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Issue 05/3 | January 21, 2005
Proof of Infringement under §271(a) Does not Require all Claimed Elements to be Practiced in the United States

In a closely-watched case involving a damages award of $53.7 million against the makers of BlackBerry handheld devices, the Federal Circuit held that infringement of a patent under §271(a) could be established even where a claimed element was practiced outside the territorial United States. Competitors seeking to avoid infringement under this section by practicing all or portions of claimed inventions abroad are advised to reconsider their strategy under a broadened interpretation of the Supreme Court's decades-old decision in Deepsouth.

In NTP Inc. v. Research in Motion, Ltd., No. 03-1615 (December 14, 2004), the Federal Circuit affirmed the district court's decision that 35 U.S.C. §271(a) did not require each element of a patent claim to be practiced in the United States for infringement to be proven. The Court affirmed the finding of infringement on 9 of 14 claims in NTP's patents by RIM's BlackBerry® product, and remanded the infringement determination of several claims based on an erroneous claim construction.

NTP's patents-in-suit are directed to the integration of existing electronic mail systems with RF wireless communication networks. RIM's BlackBerry system integrates existing electronic mail systems with RF wireless communication networks to enable a mobile user to send and receive email, much like one uses a mobile cellular telephone. When new mail is detected by the Desktop solution of the accused BlackBerry product, the Desktop redirector is notified and retrieves the messages from the mail server. It then copies, encrypts, and routes the message to the BlackBerry relay component of RIM's wireless network (described by RIM as the control point of the accused system,) which is located in Canada. A jury verdict combined with other assessments resulted in a judgment of $53.7 million.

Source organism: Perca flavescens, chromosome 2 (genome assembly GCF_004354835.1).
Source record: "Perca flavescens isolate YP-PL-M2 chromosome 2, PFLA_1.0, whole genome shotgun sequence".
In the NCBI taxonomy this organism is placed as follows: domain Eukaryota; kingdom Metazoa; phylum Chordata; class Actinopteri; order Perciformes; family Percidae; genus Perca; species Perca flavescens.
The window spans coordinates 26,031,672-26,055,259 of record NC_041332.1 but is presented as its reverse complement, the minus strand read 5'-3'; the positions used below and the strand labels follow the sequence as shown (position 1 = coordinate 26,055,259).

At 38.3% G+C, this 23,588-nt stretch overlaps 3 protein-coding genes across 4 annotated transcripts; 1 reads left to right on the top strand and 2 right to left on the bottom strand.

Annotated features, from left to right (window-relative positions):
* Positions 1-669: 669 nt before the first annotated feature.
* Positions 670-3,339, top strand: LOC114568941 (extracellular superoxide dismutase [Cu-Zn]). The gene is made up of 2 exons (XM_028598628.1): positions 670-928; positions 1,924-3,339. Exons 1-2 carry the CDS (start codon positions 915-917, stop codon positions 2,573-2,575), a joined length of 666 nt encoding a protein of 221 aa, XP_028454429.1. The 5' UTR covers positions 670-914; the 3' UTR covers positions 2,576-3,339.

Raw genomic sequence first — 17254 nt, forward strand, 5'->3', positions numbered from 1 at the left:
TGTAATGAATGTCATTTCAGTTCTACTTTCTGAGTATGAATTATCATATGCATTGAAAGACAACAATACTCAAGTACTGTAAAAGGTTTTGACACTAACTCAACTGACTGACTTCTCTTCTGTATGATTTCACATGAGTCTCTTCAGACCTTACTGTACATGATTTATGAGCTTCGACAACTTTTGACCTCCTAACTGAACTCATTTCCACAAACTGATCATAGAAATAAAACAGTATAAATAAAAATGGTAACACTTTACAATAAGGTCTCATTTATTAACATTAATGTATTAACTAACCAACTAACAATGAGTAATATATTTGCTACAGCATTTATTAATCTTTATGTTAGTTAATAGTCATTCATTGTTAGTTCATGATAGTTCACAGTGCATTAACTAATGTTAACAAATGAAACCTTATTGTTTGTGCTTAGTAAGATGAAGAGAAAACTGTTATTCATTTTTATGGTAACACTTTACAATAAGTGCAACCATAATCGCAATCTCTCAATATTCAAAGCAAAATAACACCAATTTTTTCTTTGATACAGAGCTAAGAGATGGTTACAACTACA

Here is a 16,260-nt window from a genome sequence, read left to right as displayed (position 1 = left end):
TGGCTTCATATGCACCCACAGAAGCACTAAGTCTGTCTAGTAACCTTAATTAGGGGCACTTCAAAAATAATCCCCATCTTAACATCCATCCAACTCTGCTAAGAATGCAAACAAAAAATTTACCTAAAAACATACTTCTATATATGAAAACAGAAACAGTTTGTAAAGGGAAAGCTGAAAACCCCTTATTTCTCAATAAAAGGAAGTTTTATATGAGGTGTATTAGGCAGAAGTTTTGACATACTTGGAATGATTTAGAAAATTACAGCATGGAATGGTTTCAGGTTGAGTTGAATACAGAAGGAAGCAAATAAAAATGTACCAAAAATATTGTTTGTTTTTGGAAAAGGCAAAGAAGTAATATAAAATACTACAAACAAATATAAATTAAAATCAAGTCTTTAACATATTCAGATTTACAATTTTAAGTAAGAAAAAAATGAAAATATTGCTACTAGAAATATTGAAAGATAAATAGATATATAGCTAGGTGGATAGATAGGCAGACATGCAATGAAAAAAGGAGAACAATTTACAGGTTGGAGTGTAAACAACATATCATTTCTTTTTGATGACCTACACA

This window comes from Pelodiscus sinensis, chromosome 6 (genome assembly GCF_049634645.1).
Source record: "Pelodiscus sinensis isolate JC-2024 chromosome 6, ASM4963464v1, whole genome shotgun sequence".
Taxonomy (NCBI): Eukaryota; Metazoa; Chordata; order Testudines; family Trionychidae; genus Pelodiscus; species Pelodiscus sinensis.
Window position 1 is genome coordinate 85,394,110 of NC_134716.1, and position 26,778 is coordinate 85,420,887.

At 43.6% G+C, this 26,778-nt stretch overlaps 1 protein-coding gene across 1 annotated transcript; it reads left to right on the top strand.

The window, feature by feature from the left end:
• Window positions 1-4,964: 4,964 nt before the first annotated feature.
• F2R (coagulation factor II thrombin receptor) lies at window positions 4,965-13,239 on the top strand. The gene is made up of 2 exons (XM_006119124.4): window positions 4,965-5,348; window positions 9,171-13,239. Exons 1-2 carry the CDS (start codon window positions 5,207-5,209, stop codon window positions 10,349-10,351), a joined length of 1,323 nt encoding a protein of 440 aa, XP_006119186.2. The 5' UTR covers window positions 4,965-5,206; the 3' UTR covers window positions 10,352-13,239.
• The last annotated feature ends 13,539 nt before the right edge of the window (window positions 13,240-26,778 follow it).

On appeal, RIM asserted that for §271(a) to apply, the entire accused system and method must be contained or conducted within the territorial bounds of the United States. RIM relied on the Supreme Court's decision in Deepsouth supporting its argument that interpretation of §271 prohibited extraterritorial United States patent protection.

But the federal circuit was unpersuaded, and distinguished Deepsouth by noting that that the location of the RIM's infringement was within the territorial United States, not abroad as in Deepsouth. The court found that even though one of the accused components in RIM's BlackBerry system was located in Canada, the beneficial use and function of the whole operable system assembly was within the United States. Further, the court concluded that when two domestic users communicate via BlackBerry devices, their use of the BlackBerry system occurs within the United States, regardless of whether the messages exchanged between them are transmitted outside of the United States at some point along their wireless journey.

To view a copy of the case visit
http://www.aplf.org/mailer/Issue2005-03.pdf

To discuss these topics further, please feel free to contact the author Michael R. Dzwonczyk, (mdzwonczyk@sughrue.com), at Sughrue Mion, PLLC in Washington DC, USA.

The information contained in this email is provided for informational purposes only and does not represent legal advice. Neither the APLF nor the author intends to create an attorney client relationship by providing this information to you through this message.

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